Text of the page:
A not unrealistic fear for a country that had been struck twice just 35 years earlier. And if you're pretty sure you're going to be the last generation that exists, because of forces well beyond your control (just like the monsters in Ultraman, or embodied by Gojira, for example), what else is there to do but think of happier times and try to create something beautiful and meaningful in what time there is left?

    The cartoon they make ends up being about a young girl bringing a glass of water through a violent landscape, battling every sci fi creature they could cram in, and pouring it on a daicon, where it grows into a gigantic space radish and sails off into the galaxy. Anno's depression continues, and he doesn't really come out of it until he finishes Neon Genesis Evangelion, a reworking of his favorite show, Space Runaway Ideon, which ran from 1980-81.

    Incidentally, Daicon III can be watched here: https://www.youtube.com/watch?v=CQjruwkyOaU


  3. K. Jones
    October 5, 2015 @ 10:50 am

    Actually it's the beats with Miles and L'il Keiko that strike me as the most heavy, just because of the implications of weird sci-fi "phenomenon" mechanics having a real effect on humans. And I think Colm Meaney really sells that scene, which is pretty interesting considering that Rosalind Chao isn't the one he's acting opposite.

    And that's my beef in a nutshell. This is an episode that features heavy interaction and focus on Keiko O'Brien, Ro Laren and Guinan. But BARELY features Rosalind Chao, Michelle Forbes or Whoopi Goldberg.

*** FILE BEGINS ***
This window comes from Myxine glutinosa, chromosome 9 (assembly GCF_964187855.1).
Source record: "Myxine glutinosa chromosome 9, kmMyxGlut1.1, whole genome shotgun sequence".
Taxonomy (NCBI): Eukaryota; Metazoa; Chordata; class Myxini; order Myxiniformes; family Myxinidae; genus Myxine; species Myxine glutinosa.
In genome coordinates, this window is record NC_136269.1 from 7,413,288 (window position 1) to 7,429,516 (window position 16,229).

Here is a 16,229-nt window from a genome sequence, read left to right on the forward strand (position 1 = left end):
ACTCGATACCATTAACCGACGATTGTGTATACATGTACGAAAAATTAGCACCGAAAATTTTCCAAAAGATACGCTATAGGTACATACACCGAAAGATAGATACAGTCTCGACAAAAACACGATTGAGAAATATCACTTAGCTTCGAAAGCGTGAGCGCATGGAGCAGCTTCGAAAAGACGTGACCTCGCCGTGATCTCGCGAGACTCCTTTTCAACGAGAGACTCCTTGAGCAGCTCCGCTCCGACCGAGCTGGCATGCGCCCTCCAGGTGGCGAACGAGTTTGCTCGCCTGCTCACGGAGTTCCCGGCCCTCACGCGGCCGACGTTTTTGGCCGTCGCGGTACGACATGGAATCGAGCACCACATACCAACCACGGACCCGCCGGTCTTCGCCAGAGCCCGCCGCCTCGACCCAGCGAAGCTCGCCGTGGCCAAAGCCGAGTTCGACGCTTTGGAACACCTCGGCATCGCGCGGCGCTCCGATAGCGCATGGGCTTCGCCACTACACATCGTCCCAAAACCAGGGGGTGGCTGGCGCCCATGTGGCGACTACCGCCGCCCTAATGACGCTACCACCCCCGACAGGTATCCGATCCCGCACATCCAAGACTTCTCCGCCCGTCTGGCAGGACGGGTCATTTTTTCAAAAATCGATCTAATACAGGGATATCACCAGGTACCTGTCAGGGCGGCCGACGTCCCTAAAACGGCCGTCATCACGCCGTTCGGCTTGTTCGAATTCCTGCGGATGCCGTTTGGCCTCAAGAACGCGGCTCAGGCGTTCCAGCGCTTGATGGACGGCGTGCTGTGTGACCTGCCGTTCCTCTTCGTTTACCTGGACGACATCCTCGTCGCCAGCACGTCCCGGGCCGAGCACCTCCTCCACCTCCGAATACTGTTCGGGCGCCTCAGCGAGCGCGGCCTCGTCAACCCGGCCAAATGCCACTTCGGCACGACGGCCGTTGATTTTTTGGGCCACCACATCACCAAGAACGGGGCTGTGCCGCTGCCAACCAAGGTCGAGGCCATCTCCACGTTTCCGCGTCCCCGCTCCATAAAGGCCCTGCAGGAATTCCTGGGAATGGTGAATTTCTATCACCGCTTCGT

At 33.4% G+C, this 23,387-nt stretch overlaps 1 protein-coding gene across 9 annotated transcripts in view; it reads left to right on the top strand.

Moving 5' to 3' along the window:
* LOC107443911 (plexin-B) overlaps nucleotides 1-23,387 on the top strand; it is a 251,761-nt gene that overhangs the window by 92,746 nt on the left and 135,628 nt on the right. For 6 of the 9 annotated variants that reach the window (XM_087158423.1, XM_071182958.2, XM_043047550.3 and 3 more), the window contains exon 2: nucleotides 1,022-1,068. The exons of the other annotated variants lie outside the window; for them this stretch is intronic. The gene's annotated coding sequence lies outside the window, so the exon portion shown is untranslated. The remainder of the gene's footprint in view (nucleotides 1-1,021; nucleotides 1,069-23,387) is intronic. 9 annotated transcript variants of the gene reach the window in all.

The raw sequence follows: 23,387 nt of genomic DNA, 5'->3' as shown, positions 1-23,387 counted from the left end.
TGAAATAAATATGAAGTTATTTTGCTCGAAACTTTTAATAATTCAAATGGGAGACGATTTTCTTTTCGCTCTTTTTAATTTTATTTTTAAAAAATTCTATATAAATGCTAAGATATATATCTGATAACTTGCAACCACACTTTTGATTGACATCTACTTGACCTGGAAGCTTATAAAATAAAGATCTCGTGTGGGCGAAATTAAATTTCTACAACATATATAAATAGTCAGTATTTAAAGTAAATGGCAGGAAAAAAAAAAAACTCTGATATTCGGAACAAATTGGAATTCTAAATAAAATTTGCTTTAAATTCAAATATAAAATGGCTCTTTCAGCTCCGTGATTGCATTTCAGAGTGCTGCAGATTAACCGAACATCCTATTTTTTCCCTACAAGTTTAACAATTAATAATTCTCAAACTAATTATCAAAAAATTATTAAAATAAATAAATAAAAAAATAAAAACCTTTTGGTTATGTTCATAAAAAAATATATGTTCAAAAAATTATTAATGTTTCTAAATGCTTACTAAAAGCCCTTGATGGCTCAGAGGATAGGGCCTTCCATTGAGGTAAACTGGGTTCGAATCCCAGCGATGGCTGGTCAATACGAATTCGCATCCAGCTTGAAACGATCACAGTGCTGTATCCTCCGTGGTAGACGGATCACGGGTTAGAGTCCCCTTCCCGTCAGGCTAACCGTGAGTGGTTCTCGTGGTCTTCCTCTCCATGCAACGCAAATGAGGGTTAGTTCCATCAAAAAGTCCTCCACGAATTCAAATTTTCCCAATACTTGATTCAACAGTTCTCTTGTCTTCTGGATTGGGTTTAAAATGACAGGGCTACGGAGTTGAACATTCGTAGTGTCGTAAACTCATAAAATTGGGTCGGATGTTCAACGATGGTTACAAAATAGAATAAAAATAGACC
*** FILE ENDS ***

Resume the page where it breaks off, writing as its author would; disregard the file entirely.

What in the actual fuck? I'd kill for an episode that you know, actually put all three of them in a strange sci-fi situation with Stewart's Picard. That finally let these regulars who are oftentimes far more interesting than the crew (who we know and love but who get plenty of time and spotlight) drive the narrative for an episode and give us a bit of a look into what life's like on the Enterprise for the non-regulars.

    But it's not an episode to delve too deep into. That's sort of a rhetorical exercise. The impetus here is fun, and it is a watchable, fun episode, even if it's a total mess. It actually touches quite poignantly on the nature of what it's like to be a kid, whether it be a competent intelligent kid who still can't be taken seriously because you look like a kid, or a loving, caring person who has romantic feelings for an adult even while trapped in a body that doesn't "look" mature (Keiko's dilemma is not that dissimilar to Picard's and I thought they handled the effed up implications with a pretty deft hand), whether it be being allowed to act childish even if your actual childhood was pure horror, whether it be somebody ancient and old having a better sense of their own childlike tendencies, having had a lot more time to reflect on it and restore some of that self over the years.